What is Cleanup.exe?
A common misconception is that cleanup.exe is always a Windows install program, and it should therefore always be trusted. However, that is not the case whatsoever. It is imperative to remember that if you have consistently seen the file on your computer and know where to look for it, then chances are good that you should be safe for the most part. There are statistics which show when the cleanup.exe file has been corrupted, and what those percentages are.
The cleanup.exe file is a short program that allows you to delete cookies, spyware, and anything else that may compromise your privacy. It is important to do those things from time to time anyways, so Windows thought it would be quite convenient to install a quicker, more consistent way to do that. The problem stems from the fact that it often takes a great deal of time to execute. Therefore, more “savvy” computer users delete this file or disable it.
Deleting or removing cleanup.exe
When the cleanup.exe file is disabled or deleted, the program obviously can’t detect malware, or spyware, and cookies get cached immediately on your hard drive. As a result, the cleanup.exe is needed. However, if the program has been deleted, you would have to find it online. This causes a major issue, because reinstalling the cleanup.exe privacy command means you are seeking out a potentially hazardous source, no matter where you find it. Windows does not make cleanup.exe readily available for download, so it is difficult to be certain the file being downloaded is safe and secure.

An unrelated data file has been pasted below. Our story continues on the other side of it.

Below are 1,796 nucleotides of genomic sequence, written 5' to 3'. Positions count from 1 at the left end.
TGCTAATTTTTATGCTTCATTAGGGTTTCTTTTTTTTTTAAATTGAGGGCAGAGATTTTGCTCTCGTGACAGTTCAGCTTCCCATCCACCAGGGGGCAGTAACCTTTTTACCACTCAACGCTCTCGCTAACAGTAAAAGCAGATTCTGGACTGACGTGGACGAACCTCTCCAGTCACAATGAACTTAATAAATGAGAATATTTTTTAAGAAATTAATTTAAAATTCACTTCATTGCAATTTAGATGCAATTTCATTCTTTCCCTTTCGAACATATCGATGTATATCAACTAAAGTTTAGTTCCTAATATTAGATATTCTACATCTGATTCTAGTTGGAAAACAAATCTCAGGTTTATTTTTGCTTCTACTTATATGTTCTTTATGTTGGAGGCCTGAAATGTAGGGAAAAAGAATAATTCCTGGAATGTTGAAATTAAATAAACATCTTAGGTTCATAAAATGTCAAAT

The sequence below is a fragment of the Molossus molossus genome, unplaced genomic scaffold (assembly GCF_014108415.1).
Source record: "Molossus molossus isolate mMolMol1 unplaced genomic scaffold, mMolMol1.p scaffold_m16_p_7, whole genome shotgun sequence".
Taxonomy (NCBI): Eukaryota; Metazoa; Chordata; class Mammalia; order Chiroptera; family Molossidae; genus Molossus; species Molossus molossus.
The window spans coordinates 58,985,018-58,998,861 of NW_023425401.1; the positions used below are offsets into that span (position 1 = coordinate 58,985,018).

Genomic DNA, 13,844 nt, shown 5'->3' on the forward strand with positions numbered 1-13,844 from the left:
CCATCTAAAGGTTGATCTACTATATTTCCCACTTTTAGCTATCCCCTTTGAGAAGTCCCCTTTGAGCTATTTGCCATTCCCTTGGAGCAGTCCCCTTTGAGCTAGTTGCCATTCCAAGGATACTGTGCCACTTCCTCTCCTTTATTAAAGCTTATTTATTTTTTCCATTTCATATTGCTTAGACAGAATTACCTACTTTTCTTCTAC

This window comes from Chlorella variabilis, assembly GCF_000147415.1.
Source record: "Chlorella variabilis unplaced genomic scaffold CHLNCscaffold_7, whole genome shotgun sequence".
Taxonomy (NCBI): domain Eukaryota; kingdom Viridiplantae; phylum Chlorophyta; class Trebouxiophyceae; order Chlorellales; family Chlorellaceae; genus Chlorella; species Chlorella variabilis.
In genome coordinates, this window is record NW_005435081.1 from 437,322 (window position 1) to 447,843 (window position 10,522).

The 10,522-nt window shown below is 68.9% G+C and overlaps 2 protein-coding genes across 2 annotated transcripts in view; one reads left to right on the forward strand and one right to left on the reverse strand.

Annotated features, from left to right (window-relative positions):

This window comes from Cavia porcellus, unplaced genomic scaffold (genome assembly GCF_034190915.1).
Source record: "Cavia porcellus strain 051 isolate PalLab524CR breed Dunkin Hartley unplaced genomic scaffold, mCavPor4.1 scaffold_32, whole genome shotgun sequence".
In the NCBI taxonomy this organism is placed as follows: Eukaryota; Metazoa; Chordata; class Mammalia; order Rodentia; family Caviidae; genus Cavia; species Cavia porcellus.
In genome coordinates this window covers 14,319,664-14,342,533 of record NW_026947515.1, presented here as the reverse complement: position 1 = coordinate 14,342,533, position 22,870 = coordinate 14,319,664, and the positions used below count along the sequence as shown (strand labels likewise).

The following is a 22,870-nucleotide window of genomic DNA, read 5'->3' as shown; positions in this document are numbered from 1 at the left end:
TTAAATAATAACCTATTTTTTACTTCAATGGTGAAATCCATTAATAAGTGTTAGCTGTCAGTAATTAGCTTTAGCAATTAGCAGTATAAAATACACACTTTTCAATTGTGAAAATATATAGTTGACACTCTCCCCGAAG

Fix or repair cleanup.exe errors
Steps do exist to help determine whether or not your file is corrupt. First, you need to establish the location of your cleanup.exe file. Check your system directory folders. Chances are your cleanup.exe is stored in your Windows/Systems32 directory. If it is, you may have the correct copy, but there truly is no guarantee. If you find the command stored in your c:/programs folder there is a 12% chance it is dangerous. If you find it residing in your general C:/ folder, that number jumps to 36%.
Due to the potential risk of file corruption based on file location, it is important to understand the exact location of the file. Unfortunately, where the file resides is only part of the problem, because the location doesn’t always tell us the true nature of the program. For instance, many cases actually have been discovered that the cleanup.exe file which was located in the systems32 folder were Trojan horse viruses. Knowing this, you should frequently scan your system, and avoid downloading programs from untrusted sources.
It is important to remember these steps, because cleanup.exe is an automatic program upon booting, which means Windows gives it the authority to be open all the time. Many of your most important files share these traits, which means you could be unknowingly exposing your personal information. The best thing to do is never delete the file, no matter how slow you think it may be making your computer.